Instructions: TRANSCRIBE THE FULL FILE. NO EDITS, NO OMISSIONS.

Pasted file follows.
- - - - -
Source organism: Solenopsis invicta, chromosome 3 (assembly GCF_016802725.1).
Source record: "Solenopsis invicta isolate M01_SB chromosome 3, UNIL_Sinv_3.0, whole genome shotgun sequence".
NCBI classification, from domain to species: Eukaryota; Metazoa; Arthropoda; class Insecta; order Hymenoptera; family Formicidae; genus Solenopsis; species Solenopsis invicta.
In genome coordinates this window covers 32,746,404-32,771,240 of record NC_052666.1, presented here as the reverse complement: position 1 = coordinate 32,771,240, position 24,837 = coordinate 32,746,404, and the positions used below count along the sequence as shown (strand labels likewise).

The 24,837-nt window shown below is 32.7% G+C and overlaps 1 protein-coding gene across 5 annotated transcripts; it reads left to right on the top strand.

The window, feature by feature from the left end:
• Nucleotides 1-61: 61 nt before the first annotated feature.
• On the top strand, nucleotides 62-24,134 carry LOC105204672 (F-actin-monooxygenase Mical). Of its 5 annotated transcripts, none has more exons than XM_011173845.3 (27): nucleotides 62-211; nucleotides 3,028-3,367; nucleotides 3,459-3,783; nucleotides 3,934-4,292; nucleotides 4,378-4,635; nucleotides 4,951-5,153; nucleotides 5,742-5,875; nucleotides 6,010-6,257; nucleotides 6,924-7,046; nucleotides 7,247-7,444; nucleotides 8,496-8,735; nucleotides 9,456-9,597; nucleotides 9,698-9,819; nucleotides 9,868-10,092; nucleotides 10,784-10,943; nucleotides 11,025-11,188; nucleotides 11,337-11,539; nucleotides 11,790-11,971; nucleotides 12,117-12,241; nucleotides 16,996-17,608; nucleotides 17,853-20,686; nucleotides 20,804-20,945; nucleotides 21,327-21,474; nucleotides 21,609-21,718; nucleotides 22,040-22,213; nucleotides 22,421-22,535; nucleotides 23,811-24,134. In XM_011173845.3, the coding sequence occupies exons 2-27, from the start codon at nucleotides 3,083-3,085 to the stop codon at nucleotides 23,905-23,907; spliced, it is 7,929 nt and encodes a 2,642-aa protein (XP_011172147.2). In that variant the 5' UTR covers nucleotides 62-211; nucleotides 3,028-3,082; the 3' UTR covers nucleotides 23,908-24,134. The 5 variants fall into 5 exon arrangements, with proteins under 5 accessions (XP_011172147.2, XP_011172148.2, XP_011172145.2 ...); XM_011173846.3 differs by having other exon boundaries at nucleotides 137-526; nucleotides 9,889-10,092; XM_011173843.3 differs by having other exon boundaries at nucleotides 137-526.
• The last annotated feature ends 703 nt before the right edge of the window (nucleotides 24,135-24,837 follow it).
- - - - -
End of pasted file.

Source organism: Solenopsis invicta, chromosome 3 (assembly GCF_016802725.1).
Source record: "Solenopsis invicta isolate M01_SB chromosome 3, UNIL_Sinv_3.0, whole genome shotgun sequence".
NCBI classification, from domain to species: Eukaryota; Metazoa; Arthropoda; class Insecta; order Hymenoptera; family Formicidae; genus Solenopsis; species Solenopsis invicta.
In genome coordinates this window covers 32,746,404-32,771,240 of record NC_052666.1, presented here as the reverse complement: position 1 = coordinate 32,771,240, position 24,837 = coordinate 32,746,404, and the positions used below count along the sequence as shown (strand labels likewise).

The 24,837-nt window shown below is 32.7% G+C and overlaps 1 protein-coding gene across 5 annotated transcripts; it reads left to right on the top strand.

The window, feature by feature from the left end:
• Nucleotides 1-61: 61 nt before the first annotated feature.
• On the top strand, nucleotides 62-24,134 carry LOC105204672 (F-actin-monooxygenase Mical). Of its 5 annotated transcripts, none has more exons than XM_011173845.3 (27): nucleotides 62-211; nucleotides 3,028-3,367; nucleotides 3,459-3,783; nucleotides 3,934-4,292; nucleotides 4,378-4,635; nucleotides 4,951-5,153; nucleotides 5,742-5,875; nucleotides 6,010-6,257; nucleotides 6,924-7,046; nucleotides 7,247-7,444; nucleotides 8,496-8,735; nucleotides 9,456-9,597; nucleotides 9,698-9,819; nucleotides 9,868-10,092; nucleotides 10,784-10,943; nucleotides 11,025-11,188; nucleotides 11,337-11,539; nucleotides 11,790-11,971; nucleotides 12,117-12,241; nucleotides 16,996-17,608; nucleotides 17,853-20,686; nucleotides 20,804-20,945; nucleotides 21,327-21,474; nucleotides 21,609-21,718; nucleotides 22,040-22,213; nucleotides 22,421-22,535; nucleotides 23,811-24,134. In XM_011173845.3, the coding sequence occupies exons 2-27, from the start codon at nucleotides 3,083-3,085 to the stop codon at nucleotides 23,905-23,907; spliced, it is 7,929 nt and encodes a 2,642-aa protein (XP_011172147.2). In that variant the 5' UTR covers nucleotides 62-211; nucleotides 3,028-3,082; the 3' UTR covers nucleotides 23,908-24,134. The 5 variants fall into 5 exon arrangements, with proteins under 5 accessions (XP_011172147.2, XP_011172148.2, XP_011172145.2 ...); XM_011173846.3 differs by having other exon boundaries at nucleotides 137-526; nucleotides 9,889-10,092; XM_011173843.3 differs by having other exon boundaries at nucleotides 137-526.
• The last annotated feature ends 703 nt before the right edge of the window (nucleotides 24,135-24,837 follow it).